min read

'Rent repayment orders being used beyond their original purpose'

rent repayment orders

Some build-to-rent (BTR) developments are increasingly falling foul of Rent Repayment Order (RRO) legislation, in a move away from its original aim to tackle poor HMOs, it has been claimed.

This is impacting operators of purpose-built and converted blocks who can receive multiple RRO claims, according to Karl Anders (main picture), partner housing management and litigation at Walker Morris.

Private sector landlords of residential blocks are finding themselves caught up in housing legislation that was intended to tackle problems more typically associated with overcrowded, unsafe, and poorly maintained HMOs.

Anders explains that there is a growing trend for RRO claims in respect of licensing breaches and that those BTR developments most likely to be affected are co-living schemes where, like purpose-built student accommodation, the living arrangement could fall within a local authority additional licensing scheme set up to tackle HMO type properties.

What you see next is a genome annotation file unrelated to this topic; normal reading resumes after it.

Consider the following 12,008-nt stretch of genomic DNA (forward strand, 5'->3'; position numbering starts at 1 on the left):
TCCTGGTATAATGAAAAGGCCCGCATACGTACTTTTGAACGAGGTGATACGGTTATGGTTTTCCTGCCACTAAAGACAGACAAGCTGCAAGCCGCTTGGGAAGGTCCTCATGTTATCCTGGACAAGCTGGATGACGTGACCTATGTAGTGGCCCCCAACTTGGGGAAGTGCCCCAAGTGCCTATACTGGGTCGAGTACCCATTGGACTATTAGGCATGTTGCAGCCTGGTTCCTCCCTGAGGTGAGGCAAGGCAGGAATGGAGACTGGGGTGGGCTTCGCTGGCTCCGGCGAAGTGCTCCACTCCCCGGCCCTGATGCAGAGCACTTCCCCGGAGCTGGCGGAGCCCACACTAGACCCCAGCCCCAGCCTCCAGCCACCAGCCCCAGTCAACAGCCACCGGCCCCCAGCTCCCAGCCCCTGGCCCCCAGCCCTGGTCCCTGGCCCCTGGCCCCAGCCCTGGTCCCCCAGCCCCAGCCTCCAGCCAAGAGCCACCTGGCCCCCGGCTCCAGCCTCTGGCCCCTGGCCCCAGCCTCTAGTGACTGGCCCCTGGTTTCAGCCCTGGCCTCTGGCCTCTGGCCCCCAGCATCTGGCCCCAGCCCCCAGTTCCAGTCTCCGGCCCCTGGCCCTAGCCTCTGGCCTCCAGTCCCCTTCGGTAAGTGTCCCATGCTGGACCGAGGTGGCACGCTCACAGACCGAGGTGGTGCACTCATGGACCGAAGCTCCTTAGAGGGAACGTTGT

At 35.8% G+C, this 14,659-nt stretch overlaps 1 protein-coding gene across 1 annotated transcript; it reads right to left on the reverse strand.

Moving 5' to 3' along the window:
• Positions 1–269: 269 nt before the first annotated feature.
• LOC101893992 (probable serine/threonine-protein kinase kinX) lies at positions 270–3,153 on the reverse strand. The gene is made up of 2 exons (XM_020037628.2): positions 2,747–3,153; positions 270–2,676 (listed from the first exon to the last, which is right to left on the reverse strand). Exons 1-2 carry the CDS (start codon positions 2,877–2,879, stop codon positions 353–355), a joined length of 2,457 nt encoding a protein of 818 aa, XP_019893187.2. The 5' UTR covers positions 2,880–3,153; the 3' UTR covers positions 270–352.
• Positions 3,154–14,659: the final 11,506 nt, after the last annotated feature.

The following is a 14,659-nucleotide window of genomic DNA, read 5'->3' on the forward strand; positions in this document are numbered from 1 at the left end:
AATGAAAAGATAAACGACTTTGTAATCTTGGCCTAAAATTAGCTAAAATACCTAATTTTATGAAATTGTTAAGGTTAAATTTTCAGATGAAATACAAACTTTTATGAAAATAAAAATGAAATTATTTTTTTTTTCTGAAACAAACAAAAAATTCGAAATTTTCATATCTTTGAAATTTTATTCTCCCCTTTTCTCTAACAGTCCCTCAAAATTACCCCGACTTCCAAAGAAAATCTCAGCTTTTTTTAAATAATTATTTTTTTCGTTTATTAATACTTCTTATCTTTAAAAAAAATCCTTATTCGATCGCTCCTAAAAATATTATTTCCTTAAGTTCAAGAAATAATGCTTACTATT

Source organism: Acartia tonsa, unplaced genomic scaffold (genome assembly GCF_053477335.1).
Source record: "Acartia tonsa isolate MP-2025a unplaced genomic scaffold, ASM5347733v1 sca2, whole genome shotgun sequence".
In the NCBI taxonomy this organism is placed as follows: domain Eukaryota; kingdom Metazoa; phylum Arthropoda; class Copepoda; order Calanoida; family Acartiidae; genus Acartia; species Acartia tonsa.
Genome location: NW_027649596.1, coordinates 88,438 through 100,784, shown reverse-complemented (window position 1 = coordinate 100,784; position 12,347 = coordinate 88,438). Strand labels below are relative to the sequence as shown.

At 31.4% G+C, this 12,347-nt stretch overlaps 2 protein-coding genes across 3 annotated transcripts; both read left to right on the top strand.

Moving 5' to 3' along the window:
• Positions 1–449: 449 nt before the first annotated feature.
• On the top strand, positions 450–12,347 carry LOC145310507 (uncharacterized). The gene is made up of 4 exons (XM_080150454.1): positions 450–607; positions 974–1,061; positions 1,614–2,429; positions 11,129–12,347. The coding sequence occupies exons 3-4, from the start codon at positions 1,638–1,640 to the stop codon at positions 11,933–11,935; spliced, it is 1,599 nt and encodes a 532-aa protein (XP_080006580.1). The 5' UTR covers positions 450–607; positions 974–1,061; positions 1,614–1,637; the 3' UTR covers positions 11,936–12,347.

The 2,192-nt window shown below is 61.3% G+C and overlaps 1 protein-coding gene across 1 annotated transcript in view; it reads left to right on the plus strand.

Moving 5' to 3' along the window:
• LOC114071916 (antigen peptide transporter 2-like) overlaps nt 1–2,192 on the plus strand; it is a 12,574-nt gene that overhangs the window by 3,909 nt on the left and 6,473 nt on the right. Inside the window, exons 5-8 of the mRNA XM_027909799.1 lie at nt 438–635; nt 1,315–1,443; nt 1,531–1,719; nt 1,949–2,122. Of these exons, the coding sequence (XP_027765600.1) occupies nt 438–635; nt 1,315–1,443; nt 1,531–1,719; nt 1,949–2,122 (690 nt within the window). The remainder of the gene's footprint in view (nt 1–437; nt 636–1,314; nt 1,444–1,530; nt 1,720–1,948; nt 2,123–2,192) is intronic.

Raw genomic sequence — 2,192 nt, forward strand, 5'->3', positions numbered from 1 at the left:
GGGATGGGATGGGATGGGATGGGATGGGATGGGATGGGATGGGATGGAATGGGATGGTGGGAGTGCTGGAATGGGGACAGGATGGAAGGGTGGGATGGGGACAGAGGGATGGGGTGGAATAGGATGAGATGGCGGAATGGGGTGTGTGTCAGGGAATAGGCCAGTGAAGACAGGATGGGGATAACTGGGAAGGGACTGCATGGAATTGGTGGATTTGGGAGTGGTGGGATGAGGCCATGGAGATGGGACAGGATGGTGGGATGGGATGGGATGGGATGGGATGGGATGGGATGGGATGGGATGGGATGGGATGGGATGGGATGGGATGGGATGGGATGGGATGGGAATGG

He tells LandlordZONE that the application of licensing requirements to the large purpose-built or converted blocks sector makes them particularly attractive for unregulated claims management companies to make multiple tribunal applications and obtain a substantial share of the RRO awards.

Says Anders: “It appears the business model of these claim management entities is to take a share of the RRO award as their remuneration for representing the tenant. In our experience, this can be up to 20% of the award amount.”  

He adds that tribunals have significant latitude when assessing the quantum of RROs because, unlike other ‘damages’ assessments under English law, they are not based on compensation for loss. By contrast, the premise for a RRO award is punitive, as the intention is to act as a deterrent to errant landlords.

Ultimate guide to Rent Repayment Order


Rent repayment orders